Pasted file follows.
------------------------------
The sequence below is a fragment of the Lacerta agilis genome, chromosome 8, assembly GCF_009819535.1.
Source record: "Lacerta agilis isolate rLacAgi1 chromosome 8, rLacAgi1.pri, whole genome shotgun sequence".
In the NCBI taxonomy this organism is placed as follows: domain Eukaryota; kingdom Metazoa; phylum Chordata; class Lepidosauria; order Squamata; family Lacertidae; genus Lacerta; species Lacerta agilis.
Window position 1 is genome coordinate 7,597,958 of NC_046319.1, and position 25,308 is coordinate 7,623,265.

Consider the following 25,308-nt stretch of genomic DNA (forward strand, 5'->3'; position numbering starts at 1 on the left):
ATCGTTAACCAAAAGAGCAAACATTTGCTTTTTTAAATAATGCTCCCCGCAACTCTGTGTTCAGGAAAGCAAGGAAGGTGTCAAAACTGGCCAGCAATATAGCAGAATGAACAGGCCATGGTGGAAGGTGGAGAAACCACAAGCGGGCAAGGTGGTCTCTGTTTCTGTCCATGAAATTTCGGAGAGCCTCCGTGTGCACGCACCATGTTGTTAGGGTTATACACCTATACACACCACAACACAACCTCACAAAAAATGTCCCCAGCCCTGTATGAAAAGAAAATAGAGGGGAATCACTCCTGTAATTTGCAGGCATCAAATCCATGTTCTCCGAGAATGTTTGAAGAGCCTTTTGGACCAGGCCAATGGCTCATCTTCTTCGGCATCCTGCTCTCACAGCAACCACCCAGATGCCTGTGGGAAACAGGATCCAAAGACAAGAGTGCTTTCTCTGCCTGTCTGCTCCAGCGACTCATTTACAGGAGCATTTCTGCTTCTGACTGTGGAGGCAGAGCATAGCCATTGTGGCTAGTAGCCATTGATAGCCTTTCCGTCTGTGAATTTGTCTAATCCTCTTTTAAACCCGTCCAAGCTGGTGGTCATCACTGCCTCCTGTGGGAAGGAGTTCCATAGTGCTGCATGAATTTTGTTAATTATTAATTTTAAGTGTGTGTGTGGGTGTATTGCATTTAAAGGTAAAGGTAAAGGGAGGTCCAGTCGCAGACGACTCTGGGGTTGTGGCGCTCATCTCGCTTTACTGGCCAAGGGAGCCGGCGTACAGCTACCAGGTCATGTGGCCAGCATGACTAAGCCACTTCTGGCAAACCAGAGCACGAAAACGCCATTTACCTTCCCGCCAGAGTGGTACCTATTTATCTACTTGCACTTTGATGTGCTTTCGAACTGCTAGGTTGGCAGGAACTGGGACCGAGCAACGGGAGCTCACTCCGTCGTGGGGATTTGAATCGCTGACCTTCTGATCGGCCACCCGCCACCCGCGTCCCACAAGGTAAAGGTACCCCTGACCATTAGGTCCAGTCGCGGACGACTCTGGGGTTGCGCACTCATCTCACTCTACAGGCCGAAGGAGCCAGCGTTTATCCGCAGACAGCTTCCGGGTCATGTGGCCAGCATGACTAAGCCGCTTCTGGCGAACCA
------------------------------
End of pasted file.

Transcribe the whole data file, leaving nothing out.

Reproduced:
The sequence below is a fragment of the Lacerta agilis genome, chromosome 8, assembly GCF_009819535.1.
Source record: "Lacerta agilis isolate rLacAgi1 chromosome 8, rLacAgi1.pri, whole genome shotgun sequence".
In the NCBI taxonomy this organism is placed as follows: domain Eukaryota; kingdom Metazoa; phylum Chordata; class Lepidosauria; order Squamata; family Lacertidae; genus Lacerta; species Lacerta agilis.
Window position 1 is genome coordinate 7,597,958 of NC_046319.1, and position 25,308 is coordinate 7,623,265.

Consider the following 25,308-nt stretch of genomic DNA (forward strand, 5'->3'; position numbering starts at 1 on the left):
ATCGTTAACCAAAAGAGCAAACATTTGCTTTTTTAAATAATGCTCCCCGCAACTCTGTGTTCAGGAAAGCAAGGAAGGTGTCAAAACTGGCCAGCAATATAGCAGAATGAACAGGCCATGGTGGAAGGTGGAGAAACCACAAGCGGGCAAGGTGGTCTCTGTTTCTGTCCATGAAATTTCGGAGAGCCTCCGTGTGCACGCACCATGTTGTTAGGGTTATACACCTATACACACCACAACACAACCTCACAAAAAATGTCCCCAGCCCTGTATGAAAAGAAAATAGAGGGGAATCACTCCTGTAATTTGCAGGCATCAAATCCATGTTCTCCGAGAATGTTTGAAGAGCCTTTTGGACCAGGCCAATGGCTCATCTTCTTCGGCATCCTGCTCTCACAGCAACCACCCAGATGCCTGTGGGAAACAGGATCCAAAGACAAGAGTGCTTTCTCTGCCTGTCTGCTCCAGCGACTCATTTACAGGAGCATTTCTGCTTCTGACTGTGGAGGCAGAGCATAGCCATTGTGGCTAGTAGCCATTGATAGCCTTTCCGTCTGTGAATTTGTCTAATCCTCTTTTAAACCCGTCCAAGCTGGTGGTCATCACTGCCTCCTGTGGGAAGGAGTTCCATAGTGCTGCATGAATTTTGTTAATTATTAATTTTAAGTGTGTGTGTGGGTGTATTGCATTTAAAGGTAAAGGTAAAGGGAGGTCCAGTCGCAGACGACTCTGGGGTTGTGGCGCTCATCTCGCTTTACTGGCCAAGGGAGCCGGCGTACAGCTACCAGGTCATGTGGCCAGCATGACTAAGCCACTTCTGGCAAACCAGAGCACGAAAACGCCATTTACCTTCCCGCCAGAGTGGTACCTATTTATCTACTTGCACTTTGATGTGCTTTCGAACTGCTAGGTTGGCAGGAACTGGGACCGAGCAACGGGAGCTCACTCCGTCGTGGGGATTTGAATCGCTGACCTTCTGATCGGCCACCCGCCACCCGCGTCCCACAAGGTAAAGGTACCCCTGACCATTAGGTCCAGTCGCGGACGACTCTGGGGTTGCGCACTCATCTCACTCTACAGGCCGAAGGAGCCAGCGTTTATCCGCAGACAGCTTCCGGGTCATGTGGCCAGCATGACTAAGCCGCTTCTGGCGAACCA